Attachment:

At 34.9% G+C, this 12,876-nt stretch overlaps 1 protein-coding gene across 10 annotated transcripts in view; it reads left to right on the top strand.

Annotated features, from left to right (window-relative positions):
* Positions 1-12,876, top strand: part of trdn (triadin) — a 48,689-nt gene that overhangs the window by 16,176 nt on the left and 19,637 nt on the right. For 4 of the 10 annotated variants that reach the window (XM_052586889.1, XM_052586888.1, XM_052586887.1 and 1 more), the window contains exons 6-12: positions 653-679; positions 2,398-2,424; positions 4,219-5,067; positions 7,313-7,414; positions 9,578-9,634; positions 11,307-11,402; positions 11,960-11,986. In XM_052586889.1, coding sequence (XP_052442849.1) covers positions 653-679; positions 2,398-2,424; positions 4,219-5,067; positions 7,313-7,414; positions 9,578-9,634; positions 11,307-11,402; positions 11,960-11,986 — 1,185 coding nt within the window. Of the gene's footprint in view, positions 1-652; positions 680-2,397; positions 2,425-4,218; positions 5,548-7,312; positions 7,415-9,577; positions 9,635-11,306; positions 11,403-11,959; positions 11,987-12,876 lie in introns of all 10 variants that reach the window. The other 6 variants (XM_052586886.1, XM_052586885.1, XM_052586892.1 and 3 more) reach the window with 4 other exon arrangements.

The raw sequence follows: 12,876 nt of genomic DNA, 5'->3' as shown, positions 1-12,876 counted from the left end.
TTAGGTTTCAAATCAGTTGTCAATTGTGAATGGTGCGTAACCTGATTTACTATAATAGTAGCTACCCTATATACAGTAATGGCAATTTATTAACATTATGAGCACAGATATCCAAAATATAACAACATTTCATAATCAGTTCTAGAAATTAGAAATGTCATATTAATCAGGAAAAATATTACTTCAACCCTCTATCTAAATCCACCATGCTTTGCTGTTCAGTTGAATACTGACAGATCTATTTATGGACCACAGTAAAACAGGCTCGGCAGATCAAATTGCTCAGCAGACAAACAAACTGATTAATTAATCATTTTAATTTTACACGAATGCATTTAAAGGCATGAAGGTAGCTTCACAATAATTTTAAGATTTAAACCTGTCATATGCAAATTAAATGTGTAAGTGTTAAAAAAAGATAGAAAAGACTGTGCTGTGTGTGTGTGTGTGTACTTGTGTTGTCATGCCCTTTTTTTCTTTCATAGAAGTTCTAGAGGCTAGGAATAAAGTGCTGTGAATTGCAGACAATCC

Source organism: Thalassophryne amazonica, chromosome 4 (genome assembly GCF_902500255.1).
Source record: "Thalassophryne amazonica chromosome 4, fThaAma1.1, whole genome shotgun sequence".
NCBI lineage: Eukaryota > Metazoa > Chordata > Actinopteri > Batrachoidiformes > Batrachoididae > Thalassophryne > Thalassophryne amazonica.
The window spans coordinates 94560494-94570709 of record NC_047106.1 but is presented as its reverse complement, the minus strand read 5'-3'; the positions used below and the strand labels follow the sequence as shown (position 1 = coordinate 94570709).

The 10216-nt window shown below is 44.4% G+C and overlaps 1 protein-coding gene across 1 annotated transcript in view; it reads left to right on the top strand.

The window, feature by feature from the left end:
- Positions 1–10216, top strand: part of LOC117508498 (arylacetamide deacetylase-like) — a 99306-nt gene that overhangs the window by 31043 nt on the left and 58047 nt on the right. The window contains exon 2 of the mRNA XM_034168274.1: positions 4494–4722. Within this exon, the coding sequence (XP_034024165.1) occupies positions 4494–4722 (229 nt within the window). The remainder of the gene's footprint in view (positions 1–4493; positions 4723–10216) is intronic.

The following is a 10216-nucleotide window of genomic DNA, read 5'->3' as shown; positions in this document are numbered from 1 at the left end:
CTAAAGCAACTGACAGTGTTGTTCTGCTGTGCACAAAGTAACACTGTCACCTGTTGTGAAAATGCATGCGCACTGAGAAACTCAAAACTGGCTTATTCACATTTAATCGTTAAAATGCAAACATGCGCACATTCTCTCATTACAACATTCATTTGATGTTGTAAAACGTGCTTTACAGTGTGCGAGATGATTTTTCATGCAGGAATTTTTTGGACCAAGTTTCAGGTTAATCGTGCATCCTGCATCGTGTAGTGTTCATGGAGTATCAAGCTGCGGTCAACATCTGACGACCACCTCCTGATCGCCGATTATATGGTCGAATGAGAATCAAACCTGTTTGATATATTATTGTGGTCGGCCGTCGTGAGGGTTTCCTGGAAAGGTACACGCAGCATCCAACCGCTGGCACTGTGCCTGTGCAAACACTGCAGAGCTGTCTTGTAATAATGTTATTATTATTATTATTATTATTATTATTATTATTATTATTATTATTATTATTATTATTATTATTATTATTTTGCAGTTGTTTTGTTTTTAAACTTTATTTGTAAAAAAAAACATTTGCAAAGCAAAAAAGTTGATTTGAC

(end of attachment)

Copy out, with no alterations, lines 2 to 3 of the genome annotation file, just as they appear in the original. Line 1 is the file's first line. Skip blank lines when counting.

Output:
Annotated features, from left to right (window-relative positions):
* Positions 1-12,876, top strand: part of trdn (triadin) — a 48,689-nt gene that overhangs the window by 16,176 nt on the left and 19,637 nt on the right. For 4 of the 10 annotated variants that reach the window (XM_052586889.1, XM_052586888.1, XM_052586887.1 and 1 more), the window contains exons 6-12: positions 653-679; positions 2,398-2,424; positions 4,219-5,067; positions 7,313-7,414; positions 9,578-9,634; positions 11,307-11,402; positions 11,960-11,986. In XM_052586889.1, coding sequence (XP_052442849.1) covers positions 653-679; positions 2,398-2,424; positions 4,219-5,067; positions 7,313-7,414; positions 9,578-9,634; positions 11,307-11,402; positions 11,960-11,986 — 1,185 coding nt within the window. Of the gene's footprint in view, positions 1-652; positions 680-2,397; positions 2,425-4,218; positions 5,548-7,312; positions 7,415-9,577; positions 9,635-11,306; positions 11,403-11,959; positions 11,987-12,876 lie in introns of all 10 variants that reach the window. The other 6 variants (XM_052586886.1, XM_052586885.1, XM_052586892.1 and 3 more) reach the window with 4 other exon arrangements.